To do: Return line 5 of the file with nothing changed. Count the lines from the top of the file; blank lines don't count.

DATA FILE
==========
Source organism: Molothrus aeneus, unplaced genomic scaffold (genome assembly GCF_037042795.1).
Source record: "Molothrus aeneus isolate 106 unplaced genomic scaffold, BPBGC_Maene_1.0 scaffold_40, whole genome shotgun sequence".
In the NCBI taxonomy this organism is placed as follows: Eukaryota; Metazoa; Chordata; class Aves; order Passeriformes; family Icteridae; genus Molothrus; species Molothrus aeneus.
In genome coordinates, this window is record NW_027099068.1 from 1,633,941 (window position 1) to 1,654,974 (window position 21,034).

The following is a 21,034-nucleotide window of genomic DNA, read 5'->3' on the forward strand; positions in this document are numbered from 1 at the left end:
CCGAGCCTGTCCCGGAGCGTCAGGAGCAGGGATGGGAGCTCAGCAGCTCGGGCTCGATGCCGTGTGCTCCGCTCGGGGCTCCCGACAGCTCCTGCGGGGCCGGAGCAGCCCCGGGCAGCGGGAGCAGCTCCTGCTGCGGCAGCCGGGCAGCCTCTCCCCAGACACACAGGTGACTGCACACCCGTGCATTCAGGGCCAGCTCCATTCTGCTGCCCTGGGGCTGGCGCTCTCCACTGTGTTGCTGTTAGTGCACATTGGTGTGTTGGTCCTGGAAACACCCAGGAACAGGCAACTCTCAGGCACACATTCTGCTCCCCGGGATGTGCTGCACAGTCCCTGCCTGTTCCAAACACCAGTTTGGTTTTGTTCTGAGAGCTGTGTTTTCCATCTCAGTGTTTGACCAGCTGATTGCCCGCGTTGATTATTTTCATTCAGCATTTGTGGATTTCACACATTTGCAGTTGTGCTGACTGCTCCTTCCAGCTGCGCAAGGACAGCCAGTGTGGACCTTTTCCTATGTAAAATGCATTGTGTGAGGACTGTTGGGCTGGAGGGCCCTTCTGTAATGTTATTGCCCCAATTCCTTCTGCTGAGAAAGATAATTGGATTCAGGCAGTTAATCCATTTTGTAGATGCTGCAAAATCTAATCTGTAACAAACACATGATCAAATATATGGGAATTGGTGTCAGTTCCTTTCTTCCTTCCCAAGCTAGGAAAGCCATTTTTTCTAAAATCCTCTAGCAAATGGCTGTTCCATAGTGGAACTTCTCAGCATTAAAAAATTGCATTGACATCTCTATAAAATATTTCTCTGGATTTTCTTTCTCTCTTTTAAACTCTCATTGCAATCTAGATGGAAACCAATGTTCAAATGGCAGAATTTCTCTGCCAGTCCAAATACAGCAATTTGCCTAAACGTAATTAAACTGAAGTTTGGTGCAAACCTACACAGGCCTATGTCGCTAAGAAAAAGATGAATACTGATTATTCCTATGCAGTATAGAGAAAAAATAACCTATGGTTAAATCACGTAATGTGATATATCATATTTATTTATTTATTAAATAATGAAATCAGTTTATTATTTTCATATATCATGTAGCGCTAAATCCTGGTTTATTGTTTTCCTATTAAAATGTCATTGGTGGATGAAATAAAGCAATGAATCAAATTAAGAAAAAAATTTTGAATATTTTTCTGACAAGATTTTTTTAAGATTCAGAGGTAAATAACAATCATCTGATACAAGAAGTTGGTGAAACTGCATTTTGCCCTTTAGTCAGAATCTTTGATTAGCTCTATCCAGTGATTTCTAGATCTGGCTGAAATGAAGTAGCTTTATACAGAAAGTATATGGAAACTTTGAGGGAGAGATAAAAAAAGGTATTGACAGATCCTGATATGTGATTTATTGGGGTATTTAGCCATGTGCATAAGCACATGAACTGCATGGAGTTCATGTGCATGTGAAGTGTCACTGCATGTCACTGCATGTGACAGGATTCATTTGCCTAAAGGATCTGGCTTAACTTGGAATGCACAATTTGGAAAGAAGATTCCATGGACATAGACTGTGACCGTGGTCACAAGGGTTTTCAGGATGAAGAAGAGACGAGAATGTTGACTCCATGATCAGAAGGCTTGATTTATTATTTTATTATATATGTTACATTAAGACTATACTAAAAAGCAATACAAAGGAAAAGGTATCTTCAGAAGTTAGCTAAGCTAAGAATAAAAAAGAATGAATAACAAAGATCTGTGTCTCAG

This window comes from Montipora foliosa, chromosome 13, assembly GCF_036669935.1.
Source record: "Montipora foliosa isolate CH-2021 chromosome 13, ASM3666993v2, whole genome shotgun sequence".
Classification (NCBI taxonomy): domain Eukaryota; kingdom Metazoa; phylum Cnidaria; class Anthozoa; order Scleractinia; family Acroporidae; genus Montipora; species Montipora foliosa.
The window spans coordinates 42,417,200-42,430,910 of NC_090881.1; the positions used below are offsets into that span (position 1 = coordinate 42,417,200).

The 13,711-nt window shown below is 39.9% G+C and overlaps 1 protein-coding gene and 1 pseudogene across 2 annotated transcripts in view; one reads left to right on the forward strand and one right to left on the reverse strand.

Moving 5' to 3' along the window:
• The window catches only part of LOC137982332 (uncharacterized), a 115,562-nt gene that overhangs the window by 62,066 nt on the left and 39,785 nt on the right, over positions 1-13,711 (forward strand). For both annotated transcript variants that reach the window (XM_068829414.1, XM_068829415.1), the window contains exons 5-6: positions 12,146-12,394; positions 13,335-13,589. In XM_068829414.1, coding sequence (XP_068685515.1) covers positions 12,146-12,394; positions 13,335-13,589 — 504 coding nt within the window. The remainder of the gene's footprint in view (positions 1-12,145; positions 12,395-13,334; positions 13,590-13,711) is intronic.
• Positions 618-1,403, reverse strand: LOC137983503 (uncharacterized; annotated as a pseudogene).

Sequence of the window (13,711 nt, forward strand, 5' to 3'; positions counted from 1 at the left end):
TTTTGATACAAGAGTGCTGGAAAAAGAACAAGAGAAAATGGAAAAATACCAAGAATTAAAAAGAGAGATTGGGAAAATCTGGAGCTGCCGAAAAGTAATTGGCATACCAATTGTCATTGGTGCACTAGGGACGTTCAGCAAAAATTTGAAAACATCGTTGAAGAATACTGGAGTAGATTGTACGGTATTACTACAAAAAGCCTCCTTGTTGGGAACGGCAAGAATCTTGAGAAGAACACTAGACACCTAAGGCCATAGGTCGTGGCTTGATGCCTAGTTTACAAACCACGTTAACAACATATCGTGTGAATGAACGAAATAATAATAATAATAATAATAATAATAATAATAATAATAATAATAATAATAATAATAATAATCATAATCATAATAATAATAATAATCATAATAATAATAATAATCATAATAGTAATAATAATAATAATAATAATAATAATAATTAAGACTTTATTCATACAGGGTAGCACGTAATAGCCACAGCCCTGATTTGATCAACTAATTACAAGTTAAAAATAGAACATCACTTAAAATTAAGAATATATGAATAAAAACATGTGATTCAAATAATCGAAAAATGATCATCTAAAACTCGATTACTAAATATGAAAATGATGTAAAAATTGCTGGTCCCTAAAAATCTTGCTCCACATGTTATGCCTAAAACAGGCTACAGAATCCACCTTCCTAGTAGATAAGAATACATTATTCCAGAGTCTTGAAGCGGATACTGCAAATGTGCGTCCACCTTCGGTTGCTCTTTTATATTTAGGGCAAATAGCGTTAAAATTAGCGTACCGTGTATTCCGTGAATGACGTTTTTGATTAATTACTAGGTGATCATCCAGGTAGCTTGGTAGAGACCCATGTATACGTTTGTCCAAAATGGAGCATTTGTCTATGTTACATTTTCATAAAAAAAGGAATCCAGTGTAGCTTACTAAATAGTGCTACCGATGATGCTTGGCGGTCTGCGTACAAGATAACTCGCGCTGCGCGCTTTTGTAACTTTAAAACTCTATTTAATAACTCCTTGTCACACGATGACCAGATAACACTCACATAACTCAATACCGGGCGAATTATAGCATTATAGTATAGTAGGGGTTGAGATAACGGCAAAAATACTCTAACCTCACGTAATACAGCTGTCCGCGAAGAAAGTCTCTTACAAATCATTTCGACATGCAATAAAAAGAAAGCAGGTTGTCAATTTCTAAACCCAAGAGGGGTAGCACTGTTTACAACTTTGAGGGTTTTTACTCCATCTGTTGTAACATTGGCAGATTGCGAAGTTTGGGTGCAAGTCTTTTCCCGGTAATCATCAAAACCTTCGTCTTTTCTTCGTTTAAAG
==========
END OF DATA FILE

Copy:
The following is a 21,034-nucleotide window of genomic DNA, read 5'->3' on the forward strand; positions in this document are numbered from 1 at the left end: